So, Vishnevsky’s piece, as you will see when you read further, supports my feeling of bemusement. Life would be simpler if we could just write off fascists as primitive racists. As in the case of the Third Reich, when the German people adopted the genetic theories of that outstanding scientific Anthropologist, Doctor Adolph Hitler. But most fascists are not that simplistic. Their shtik is the notion that the “titular nation” is the bulwark of the monolithic state, led by a strong and preferably dictatorial leader. And obviously the “titular nation” varies from titular nation to titular nation. And I like to repeat the word “titular” as many times as possible, because it sounds funny and makes me snicker. For example, in Italy, titular would be “Italy for Italians”; in Latvia it would be “Latvia for Latvians”, and in Russia it would be “Russia for Russians”, etc.
Leaving the details of who is or who is not a titular whatever, up to the great political minds who run these fascist circus shows; and also taking into account that he who is being excluded also varies from nation to nation; although the constants seem to be Jews, gypsies and Arabs. And not always Negroes, strangely enough! But otherwise, details may vary, as does your mileage.
Are Russians the Underclass?
Fascists of the titular state like to have an enemy, the “Other”. He who is not one of us. In the Latvian context, this is obviously the Russian ethnic minority. And most people who have heard of Latvian fascism, along with their cute annual Waffen SS marches, probably believe, and rightfully so, that this movement is mostly directed against Russia, and against the internal Russian ethnic minority.
Here is the wiki entry on Latvian historical demographics. Quoting liberally: “Latvians have always been the largest ethnic group in Latvia during the past century, but minority peoples have always been numerous. Before WW II the proportion of non-Latvians was approximately 25%, the Russians being the largest minority (app. 10%), followed by Jews (approx. 5%), Germans and Poles (2–3%). After World War 2 only small numbers of Jews and Germans remained and following a massive immigration of Russians, Ukrainians and Belarusians, Latvians almost became a minority. In 1989, the proportion of Latvians had decreased to only 52% (from 75.5% in 1935). Despite the decreasing number of Latvians due to low fertility rates, the proportion of Latvians has considerably increased during the past two decades and reached 62.1% in 2011 (slightly higher than the 62.0% in 1959). This is due to large scale emigration of Russians, Ukrainians and Belarusians. The number of these peoples almost halved between 1989 and 2011.”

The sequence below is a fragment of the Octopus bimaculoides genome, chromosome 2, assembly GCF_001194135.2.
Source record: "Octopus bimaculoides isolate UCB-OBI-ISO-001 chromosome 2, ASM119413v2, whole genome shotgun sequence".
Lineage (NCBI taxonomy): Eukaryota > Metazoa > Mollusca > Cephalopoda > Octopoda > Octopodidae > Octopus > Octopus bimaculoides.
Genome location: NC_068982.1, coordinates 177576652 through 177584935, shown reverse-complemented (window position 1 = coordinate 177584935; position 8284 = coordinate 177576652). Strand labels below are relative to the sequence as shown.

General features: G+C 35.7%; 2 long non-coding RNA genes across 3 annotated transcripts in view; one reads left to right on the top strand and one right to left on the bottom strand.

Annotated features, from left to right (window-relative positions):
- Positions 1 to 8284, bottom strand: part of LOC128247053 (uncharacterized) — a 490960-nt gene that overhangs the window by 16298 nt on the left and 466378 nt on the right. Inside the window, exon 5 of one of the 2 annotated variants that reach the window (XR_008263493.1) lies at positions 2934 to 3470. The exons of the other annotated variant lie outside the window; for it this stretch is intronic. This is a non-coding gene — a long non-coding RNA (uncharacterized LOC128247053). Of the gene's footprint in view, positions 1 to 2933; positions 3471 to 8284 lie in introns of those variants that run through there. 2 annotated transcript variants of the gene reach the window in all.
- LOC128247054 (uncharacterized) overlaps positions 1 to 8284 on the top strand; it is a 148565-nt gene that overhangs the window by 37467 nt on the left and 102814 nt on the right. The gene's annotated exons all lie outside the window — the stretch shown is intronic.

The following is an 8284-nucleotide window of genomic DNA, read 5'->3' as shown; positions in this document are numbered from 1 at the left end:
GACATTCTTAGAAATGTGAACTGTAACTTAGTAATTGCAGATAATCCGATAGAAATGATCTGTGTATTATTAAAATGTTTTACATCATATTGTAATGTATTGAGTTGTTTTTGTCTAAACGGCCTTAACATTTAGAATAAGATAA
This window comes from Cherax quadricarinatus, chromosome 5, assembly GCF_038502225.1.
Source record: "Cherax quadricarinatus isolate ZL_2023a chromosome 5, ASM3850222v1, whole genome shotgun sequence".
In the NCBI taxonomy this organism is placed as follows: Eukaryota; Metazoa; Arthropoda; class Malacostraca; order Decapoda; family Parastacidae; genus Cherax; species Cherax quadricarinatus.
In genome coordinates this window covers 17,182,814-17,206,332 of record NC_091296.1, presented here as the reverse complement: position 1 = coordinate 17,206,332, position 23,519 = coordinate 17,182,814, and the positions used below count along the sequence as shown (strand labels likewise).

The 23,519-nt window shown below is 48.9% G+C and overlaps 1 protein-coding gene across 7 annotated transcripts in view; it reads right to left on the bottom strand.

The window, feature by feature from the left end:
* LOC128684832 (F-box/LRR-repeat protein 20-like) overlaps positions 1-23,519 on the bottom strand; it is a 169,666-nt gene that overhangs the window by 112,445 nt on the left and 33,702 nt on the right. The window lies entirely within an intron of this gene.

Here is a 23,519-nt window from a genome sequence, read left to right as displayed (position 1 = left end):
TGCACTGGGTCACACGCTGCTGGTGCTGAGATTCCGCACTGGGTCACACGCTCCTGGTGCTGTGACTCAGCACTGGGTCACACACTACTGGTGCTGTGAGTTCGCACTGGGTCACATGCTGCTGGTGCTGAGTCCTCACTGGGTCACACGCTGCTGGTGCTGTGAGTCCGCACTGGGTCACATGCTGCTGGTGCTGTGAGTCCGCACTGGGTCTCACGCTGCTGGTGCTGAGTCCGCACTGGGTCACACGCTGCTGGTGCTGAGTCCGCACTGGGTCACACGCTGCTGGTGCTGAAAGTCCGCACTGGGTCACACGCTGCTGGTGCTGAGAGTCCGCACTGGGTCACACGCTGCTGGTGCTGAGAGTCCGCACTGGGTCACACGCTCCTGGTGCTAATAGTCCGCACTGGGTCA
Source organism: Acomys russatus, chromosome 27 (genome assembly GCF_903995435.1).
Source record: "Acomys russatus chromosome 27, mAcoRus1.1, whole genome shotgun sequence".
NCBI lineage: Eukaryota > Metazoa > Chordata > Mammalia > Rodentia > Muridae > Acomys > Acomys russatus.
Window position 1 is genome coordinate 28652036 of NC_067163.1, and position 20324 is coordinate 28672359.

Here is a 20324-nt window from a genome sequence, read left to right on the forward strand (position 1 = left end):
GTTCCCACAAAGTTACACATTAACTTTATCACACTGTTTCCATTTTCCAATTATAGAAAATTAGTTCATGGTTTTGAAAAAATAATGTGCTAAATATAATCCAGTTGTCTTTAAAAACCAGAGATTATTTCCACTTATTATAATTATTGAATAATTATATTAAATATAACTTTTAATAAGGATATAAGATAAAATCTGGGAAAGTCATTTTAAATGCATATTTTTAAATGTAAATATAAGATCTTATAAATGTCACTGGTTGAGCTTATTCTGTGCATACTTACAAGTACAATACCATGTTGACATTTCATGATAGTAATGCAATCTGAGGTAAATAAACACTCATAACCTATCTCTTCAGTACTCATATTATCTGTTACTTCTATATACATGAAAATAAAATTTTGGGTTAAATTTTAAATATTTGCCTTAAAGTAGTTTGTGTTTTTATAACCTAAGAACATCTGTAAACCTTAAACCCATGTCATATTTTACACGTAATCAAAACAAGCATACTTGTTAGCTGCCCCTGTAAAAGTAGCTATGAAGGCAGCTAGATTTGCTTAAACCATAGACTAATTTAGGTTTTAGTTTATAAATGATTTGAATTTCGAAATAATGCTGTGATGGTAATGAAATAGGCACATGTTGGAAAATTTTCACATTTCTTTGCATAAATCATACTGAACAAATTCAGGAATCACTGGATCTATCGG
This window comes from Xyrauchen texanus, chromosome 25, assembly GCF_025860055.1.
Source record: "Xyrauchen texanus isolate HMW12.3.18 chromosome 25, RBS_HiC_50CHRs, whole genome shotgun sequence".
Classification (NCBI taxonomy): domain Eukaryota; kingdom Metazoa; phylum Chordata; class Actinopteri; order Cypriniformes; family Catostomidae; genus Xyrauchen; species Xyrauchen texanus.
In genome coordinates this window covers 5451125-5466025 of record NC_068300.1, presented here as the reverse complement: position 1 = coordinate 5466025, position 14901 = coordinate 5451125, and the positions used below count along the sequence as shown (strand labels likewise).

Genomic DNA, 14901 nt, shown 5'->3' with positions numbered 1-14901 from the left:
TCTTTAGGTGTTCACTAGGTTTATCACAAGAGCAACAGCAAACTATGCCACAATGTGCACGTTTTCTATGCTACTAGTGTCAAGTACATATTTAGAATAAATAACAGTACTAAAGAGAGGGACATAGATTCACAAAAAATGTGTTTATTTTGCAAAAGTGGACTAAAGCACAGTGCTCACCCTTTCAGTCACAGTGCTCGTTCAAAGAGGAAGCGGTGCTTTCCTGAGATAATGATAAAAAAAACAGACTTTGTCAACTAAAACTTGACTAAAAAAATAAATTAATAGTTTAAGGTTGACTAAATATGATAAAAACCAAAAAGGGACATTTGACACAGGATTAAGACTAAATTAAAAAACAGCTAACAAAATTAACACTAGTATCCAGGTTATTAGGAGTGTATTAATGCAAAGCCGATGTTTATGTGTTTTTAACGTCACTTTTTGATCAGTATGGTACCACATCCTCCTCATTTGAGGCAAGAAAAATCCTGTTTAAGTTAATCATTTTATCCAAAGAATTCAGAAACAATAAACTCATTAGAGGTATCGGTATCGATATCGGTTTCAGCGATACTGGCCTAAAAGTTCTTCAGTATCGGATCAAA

Even with this prudent exodus, ethnic Russians remain the second largest ethnic group in Latvia. Due to historical reasons, Russians live mainly in the urban areas. In 2006 Russians made up 42.3% of the population of Riga, and over half the population of Latvia’s second-largest city, Daugavpils. Areas of contention include citizenship rights, religion (most ethnic Russians are nominally Orthodox, and Latvians are Catholics) and the usual squabbles around mono-lingualism, bi-lingualism, and having an official state language.
Given these typical inter-communal squabbles, it is interesting to read, as Vishnevsky points out, that the current “Latvia for Latvians” movement includes quite a lot of ethnic Russians. Or at least people with Russian names and surnames.
And, on the other side of the coin, many truly ethnic Latvians oppose the fascists and defend the rights of the Russian ethnic minority. A sterling example of this is the aging ethnic Latvian Communist politician Alfrēds Rubiks, whose sons continue his legacy of national harmony and civil rights for ethnic minorities.
[to be continued]